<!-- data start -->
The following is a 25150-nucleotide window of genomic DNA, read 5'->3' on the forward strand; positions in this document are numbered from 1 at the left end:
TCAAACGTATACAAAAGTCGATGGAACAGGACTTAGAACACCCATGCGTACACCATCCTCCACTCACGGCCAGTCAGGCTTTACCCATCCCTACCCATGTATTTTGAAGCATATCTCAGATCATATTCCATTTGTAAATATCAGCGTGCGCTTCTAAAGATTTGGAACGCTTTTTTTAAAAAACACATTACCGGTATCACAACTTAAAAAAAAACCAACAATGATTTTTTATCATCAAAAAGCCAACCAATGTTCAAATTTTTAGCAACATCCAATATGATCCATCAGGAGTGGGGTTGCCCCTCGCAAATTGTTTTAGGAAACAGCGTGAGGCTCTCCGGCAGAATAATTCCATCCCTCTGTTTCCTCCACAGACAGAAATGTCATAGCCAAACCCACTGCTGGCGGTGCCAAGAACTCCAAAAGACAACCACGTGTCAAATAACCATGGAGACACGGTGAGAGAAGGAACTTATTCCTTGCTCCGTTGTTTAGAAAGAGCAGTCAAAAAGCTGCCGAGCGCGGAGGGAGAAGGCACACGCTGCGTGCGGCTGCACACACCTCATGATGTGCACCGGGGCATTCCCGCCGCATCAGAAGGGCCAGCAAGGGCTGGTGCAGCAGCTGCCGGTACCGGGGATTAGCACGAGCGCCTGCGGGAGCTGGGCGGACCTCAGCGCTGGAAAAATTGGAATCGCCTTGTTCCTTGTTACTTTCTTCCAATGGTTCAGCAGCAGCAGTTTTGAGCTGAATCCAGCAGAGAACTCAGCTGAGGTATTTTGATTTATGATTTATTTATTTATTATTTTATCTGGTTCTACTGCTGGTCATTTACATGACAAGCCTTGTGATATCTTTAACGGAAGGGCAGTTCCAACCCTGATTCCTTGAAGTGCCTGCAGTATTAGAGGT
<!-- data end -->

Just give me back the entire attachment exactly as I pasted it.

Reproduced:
The following is a 25150-nucleotide window of genomic DNA, read 5'->3' on the forward strand; positions in this document are numbered from 1 at the left end:
TCAAACGTATACAAAAGTCGATGGAACAGGACTTAGAACACCCATGCGTACACCATCCTCCACTCACGGCCAGTCAGGCTTTACCCATCCCTACCCATGTATTTTGAAGCATATCTCAGATCATATTCCATTTGTAAATATCAGCGTGCGCTTCTAAAGATTTGGAACGCTTTTTTTAAAAAACACATTACCGGTATCACAACTTAAAAAAAAACCAACAATGATTTTTTATCATCAAAAAGCCAACCAATGTTCAAATTTTTAGCAACATCCAATATGATCCATCAGGAGTGGGGTTGCCCCTCGCAAATTGTTTTAGGAAACAGCGTGAGGCTCTCCGGCAGAATAATTCCATCCCTCTGTTTCCTCCACAGACAGAAATGTCATAGCCAAACCCACTGCTGGCGGTGCCAAGAACTCCAAAAGACAACCACGTGTCAAATAACCATGGAGACACGGTGAGAGAAGGAACTTATTCCTTGCTCCGTTGTTTAGAAAGAGCAGTCAAAAAGCTGCCGAGCGCGGAGGGAGAAGGCACACGCTGCGTGCGGCTGCACACACCTCATGATGTGCACCGGGGCATTCCCGCCGCATCAGAAGGGCCAGCAAGGGCTGGTGCAGCAGCTGCCGGTACCGGGGATTAGCACGAGCGCCTGCGGGAGCTGGGCGGACCTCAGCGCTGGAAAAATTGGAATCGCCTTGTTCCTTGTTACTTTCTTCCAATGGTTCAGCAGCAGCAGTTTTGAGCTGAATCCAGCAGAGAACTCAGCTGAGGTATTTTGATTTATGATTTATTTATTTATTATTTTATCTGGTTCTACTGCTGGTCATTTACATGACAAGCCTTGTGATATCTTTAACGGAAGGGCAGTTCCAACCCTGATTCCTTGAAGTGCCTGCAGTATTAGAGGT